Theme paper: This paper sets out the rationale and background for the theme of the second GCBC Research Grant Competition (RGC2) and the sub-themes where there are opportunities for interventions, that can make a difference in applying a systems approach. View the Theme Paper

Research strategy: This Research Strategy sets out the vision through the theory of change and ambition for a systems approach (Section 2) for the GCBC programme to ensure that new scientific evidence, knowledge and partnerships developed support the poor directly or indirectly, with improved livelihoods and resilience to climate change, while sustainably managing and using biodiversity. View the Research Strategy

RGC2 Stage 1 – ITA Overview: Download here

Project Concept Note Form (offline copy): Download here

GCBC Privacy Policy: Download here

RGC2 List of Eligible Countries: Download here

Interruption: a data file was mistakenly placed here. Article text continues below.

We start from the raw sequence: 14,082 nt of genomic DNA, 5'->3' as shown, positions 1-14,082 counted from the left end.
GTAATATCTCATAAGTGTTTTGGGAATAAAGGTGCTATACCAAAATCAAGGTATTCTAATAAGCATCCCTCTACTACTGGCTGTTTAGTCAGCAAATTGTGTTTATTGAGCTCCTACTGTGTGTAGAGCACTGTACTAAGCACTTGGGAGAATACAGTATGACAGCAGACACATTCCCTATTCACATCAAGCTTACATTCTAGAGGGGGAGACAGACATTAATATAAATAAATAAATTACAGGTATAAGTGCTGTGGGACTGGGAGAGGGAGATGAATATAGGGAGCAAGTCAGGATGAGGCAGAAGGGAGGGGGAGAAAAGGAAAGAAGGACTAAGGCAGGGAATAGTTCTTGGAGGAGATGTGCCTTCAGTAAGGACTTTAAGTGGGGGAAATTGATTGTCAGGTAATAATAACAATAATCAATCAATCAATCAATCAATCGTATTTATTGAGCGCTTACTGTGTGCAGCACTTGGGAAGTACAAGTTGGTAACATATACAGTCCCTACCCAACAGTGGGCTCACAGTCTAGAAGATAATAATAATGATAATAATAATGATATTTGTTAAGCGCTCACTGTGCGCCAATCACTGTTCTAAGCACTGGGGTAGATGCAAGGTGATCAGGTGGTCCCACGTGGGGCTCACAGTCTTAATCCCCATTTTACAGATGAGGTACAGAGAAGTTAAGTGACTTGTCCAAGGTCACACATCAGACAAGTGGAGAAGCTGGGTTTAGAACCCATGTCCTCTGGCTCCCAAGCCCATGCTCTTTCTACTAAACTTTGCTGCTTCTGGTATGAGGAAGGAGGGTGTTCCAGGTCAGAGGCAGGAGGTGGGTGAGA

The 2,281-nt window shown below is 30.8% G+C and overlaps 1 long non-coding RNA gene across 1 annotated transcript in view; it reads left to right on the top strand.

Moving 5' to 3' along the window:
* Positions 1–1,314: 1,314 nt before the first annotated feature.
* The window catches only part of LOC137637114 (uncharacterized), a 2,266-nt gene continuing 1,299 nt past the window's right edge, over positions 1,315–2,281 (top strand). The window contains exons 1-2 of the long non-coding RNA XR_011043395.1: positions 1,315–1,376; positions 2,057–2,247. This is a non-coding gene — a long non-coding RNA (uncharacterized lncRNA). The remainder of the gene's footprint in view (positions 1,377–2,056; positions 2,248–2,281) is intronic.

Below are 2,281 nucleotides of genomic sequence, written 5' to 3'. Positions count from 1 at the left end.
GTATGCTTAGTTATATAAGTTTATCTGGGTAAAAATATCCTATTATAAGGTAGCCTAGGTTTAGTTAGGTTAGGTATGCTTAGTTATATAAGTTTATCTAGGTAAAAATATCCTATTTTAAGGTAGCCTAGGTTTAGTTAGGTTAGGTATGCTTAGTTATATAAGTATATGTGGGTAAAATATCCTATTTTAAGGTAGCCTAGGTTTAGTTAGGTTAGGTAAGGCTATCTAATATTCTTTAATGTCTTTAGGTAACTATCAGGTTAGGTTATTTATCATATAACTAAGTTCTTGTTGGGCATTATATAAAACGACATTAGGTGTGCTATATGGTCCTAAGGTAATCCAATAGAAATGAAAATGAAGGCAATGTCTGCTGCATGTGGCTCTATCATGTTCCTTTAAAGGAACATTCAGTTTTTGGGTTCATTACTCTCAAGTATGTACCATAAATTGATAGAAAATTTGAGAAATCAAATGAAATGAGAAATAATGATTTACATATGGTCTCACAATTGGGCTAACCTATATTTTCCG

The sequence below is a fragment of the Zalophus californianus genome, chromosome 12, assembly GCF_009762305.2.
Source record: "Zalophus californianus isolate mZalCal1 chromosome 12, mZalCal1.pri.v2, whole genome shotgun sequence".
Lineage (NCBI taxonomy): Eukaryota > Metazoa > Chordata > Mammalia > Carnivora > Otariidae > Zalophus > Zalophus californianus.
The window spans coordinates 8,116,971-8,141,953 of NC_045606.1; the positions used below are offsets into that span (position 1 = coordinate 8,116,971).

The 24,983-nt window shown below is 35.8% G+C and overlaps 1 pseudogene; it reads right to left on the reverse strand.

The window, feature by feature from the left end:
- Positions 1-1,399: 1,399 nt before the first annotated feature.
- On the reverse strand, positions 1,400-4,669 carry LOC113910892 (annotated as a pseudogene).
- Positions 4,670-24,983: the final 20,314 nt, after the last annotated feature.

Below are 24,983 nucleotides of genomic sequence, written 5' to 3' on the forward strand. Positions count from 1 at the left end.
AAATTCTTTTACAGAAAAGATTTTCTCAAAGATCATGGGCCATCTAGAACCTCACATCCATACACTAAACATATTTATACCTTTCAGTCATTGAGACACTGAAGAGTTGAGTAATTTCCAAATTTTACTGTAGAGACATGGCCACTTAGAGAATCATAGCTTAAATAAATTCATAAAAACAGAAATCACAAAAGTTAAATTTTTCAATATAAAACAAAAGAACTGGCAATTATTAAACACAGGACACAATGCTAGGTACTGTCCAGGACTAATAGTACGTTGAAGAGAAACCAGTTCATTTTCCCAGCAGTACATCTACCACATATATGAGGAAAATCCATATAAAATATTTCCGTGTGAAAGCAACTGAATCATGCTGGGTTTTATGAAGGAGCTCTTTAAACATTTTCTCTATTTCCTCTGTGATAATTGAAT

Webinar resources:

Webinar 1: Introducing the RGC2 theme (January 22, 29)

Download the webinar recording here

Download the slide deck here

Webinar 2: Walkthrough the RGC2 concept note, application process, & e-platform (February 5)

Download the webinar recording here

Download the slide deck here

 

 

 

 

 

 

 

Coming soon in January 2024: GCBC Research Grant Competition 2 Info Webinar series

The Global Centre on Biodiversity for Climate (GCBC) is thrilled to introduce its second Research Grant Competition (RGC2), which will be launched in February 2024. This round invites research applications focusing on ‘Unlocking Nature – Driving innovation in how biodiversity can support climate resilience and sustainable livelihoods through practice and governance.’

Leading up to RGC2’s official launch and throughout the application period, potential applicants are invited to join our informative webinars (starting the week of January 22nd, 2024). These webinars will delve into the competition theme, outline eligibility criteria, and provide details on RGC2 including the application and evaluation process.

Register for the first pre-launch webinar HERE .

We particularly encourage potential grant applicants from the Global South to attend. Organisations with a proven track record in addressing poverty reduction, gender equality, and social inclusion within the context of biodiversity conservation are strongly encouraged to apply.